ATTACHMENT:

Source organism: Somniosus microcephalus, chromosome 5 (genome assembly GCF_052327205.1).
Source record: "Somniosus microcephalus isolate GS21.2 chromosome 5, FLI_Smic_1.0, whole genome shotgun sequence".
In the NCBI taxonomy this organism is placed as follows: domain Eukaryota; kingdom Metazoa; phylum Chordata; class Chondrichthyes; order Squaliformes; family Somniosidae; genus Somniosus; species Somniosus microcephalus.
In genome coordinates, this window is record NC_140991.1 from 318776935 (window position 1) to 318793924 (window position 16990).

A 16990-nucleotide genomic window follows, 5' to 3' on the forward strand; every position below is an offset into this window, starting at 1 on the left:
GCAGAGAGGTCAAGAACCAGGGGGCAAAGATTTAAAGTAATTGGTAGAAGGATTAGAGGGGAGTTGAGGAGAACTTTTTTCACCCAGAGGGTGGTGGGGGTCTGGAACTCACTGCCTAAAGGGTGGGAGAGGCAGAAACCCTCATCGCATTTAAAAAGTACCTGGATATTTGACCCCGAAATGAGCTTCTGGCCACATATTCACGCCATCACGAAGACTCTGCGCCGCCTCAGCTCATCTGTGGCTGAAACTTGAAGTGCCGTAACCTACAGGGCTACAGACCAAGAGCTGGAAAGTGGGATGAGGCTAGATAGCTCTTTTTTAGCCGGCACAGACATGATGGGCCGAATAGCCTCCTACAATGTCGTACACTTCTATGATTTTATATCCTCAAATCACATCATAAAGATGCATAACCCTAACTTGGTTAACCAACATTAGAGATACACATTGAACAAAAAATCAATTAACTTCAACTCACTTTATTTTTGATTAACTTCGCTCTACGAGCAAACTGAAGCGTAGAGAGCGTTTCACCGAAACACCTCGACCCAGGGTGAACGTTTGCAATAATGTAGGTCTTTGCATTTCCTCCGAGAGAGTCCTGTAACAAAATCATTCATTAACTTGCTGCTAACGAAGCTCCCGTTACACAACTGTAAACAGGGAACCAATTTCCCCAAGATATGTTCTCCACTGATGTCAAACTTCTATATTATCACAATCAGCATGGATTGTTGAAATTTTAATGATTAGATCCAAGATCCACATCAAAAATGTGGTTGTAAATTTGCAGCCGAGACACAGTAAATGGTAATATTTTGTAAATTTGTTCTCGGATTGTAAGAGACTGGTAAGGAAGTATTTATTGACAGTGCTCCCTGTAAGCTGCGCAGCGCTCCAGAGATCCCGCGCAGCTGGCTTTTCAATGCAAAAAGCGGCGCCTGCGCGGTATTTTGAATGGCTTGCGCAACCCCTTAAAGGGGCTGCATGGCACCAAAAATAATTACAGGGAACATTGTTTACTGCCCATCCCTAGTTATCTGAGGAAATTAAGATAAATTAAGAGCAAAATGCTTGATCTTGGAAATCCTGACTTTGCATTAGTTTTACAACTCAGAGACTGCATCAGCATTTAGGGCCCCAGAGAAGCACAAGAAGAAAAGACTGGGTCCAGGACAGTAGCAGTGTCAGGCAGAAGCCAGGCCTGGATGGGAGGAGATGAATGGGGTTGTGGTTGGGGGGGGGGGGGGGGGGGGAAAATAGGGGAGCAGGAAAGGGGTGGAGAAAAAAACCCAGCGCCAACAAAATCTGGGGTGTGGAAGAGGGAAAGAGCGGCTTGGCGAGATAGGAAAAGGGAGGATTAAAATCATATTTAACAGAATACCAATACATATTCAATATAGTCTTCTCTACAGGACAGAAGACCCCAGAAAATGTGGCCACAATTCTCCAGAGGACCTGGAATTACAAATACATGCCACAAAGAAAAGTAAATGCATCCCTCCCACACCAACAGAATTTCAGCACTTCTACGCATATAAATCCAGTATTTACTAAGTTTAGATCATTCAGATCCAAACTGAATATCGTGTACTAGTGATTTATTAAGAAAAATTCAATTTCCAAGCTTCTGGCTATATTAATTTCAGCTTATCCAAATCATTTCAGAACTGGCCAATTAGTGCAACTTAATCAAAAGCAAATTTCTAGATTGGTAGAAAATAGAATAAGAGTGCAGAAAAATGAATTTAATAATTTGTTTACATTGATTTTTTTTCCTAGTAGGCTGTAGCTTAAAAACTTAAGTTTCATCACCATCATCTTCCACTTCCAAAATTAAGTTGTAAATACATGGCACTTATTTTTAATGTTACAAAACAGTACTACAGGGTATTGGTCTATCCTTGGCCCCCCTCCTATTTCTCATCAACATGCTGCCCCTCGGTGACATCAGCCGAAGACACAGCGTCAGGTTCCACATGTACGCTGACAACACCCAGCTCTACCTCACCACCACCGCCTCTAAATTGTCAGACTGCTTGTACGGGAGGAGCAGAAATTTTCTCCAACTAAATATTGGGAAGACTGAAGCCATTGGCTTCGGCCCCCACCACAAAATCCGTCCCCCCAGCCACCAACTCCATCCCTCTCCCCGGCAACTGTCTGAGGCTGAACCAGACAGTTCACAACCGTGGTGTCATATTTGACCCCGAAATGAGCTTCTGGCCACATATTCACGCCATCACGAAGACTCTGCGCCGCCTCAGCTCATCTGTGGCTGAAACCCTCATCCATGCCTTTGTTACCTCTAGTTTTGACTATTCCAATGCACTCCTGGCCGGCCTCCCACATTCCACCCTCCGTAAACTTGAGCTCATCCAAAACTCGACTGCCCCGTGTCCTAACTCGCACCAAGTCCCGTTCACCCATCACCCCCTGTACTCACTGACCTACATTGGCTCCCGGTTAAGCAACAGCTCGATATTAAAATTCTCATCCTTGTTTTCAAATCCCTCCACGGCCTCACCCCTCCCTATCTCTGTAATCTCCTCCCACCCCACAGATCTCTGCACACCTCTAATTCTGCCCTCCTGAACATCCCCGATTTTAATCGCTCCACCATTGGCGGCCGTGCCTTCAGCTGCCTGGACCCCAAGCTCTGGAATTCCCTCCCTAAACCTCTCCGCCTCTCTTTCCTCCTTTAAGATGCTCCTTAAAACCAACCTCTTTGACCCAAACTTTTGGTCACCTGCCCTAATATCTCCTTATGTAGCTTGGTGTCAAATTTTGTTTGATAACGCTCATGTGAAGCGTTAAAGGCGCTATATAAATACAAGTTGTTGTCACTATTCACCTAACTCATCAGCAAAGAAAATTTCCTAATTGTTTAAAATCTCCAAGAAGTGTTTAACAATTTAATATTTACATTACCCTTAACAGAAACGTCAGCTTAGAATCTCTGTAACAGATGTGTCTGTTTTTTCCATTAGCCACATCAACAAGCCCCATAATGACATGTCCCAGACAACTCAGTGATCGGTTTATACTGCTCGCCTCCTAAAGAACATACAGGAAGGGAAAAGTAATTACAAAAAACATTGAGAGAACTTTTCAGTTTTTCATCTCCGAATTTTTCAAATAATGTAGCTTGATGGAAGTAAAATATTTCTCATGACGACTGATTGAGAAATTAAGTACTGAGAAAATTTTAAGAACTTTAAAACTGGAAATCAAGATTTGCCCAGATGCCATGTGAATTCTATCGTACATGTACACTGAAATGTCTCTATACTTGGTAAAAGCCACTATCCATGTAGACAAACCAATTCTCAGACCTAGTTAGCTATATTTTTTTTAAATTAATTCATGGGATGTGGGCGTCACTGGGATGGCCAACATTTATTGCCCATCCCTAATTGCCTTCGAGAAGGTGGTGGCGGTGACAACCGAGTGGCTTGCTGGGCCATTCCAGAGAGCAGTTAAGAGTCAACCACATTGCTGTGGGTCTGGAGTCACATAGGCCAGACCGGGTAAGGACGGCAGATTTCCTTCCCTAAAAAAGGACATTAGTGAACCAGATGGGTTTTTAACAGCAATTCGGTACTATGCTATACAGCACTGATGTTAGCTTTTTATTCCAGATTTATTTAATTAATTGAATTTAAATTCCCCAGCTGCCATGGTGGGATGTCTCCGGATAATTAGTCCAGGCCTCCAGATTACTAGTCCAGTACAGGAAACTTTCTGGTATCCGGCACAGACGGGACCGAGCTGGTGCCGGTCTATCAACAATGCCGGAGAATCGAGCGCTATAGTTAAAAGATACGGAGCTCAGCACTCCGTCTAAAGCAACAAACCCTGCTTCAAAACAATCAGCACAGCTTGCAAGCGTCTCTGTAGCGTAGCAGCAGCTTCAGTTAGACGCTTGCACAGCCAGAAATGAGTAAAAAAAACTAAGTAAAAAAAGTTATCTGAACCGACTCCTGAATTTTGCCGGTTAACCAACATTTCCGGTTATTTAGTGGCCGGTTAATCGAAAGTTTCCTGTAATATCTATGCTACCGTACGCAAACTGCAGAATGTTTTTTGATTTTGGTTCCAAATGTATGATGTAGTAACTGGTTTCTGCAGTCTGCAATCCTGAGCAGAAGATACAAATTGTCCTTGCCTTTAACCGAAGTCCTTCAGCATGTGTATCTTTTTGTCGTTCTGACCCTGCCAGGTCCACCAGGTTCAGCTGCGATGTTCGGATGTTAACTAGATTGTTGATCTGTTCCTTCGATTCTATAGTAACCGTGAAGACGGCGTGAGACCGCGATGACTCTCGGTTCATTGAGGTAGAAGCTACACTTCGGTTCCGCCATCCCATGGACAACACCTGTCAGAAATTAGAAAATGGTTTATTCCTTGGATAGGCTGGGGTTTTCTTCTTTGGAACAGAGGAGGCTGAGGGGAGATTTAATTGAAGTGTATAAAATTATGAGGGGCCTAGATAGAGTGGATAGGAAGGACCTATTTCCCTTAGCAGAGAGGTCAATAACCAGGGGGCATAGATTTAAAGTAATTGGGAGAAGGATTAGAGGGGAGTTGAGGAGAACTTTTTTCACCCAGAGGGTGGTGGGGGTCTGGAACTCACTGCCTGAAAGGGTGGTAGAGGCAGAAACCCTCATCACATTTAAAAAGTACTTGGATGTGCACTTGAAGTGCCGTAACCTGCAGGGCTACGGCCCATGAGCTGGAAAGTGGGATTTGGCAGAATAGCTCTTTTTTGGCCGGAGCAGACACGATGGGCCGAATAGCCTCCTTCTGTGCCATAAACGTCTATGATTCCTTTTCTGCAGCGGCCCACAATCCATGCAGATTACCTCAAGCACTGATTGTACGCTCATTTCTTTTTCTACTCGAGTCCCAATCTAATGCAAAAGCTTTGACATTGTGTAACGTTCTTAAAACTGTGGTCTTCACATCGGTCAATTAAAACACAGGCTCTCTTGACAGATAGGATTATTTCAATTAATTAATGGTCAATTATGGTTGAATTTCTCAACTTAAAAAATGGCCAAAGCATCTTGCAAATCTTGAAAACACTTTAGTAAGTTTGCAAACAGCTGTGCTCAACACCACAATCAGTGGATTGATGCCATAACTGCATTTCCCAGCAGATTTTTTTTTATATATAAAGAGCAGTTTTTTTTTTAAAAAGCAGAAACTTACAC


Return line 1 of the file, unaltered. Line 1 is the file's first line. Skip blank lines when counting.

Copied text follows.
Source organism: Somniosus microcephalus, chromosome 5 (genome assembly GCF_052327205.1).